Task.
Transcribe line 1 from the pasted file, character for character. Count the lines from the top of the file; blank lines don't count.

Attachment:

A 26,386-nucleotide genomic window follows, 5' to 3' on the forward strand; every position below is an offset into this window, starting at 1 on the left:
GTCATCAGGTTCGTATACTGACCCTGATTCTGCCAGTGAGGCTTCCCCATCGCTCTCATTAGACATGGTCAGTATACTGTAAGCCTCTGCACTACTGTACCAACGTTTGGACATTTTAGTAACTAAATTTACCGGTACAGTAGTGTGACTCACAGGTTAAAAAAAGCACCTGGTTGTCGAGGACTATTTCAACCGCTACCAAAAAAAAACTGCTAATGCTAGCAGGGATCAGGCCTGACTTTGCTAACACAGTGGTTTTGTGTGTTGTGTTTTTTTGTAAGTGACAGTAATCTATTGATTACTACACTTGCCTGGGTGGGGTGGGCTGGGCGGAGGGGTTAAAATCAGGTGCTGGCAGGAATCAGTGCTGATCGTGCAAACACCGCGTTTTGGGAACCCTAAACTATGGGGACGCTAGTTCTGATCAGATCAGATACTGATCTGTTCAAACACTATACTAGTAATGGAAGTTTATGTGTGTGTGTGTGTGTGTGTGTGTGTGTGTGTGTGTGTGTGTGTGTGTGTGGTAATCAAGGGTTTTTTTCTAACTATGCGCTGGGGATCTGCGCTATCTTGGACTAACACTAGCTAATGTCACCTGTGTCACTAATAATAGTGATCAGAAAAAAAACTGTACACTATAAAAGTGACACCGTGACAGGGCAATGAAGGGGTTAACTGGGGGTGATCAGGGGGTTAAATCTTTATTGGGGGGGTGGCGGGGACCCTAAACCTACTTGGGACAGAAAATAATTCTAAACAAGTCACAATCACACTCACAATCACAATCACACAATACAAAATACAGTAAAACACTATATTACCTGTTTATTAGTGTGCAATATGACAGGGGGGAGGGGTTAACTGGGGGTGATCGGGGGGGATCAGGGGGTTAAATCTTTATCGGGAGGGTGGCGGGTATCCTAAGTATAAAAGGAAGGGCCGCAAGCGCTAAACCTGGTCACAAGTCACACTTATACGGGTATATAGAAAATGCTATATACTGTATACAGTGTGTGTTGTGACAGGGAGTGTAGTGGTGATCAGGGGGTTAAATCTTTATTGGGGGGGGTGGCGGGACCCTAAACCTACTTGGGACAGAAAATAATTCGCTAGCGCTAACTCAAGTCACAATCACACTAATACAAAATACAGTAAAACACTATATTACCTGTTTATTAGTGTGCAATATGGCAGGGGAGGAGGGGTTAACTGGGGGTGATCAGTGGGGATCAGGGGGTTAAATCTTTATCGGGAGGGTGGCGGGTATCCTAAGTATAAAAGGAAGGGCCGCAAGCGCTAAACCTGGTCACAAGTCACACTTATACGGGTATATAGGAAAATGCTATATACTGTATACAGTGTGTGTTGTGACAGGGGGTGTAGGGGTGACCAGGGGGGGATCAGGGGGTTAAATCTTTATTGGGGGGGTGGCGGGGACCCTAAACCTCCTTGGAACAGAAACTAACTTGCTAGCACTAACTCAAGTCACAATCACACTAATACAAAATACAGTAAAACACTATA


A 26,386-nucleotide genomic window follows, 5' to 3' on the forward strand; every position below is an offset into this window, starting at 1 on the left: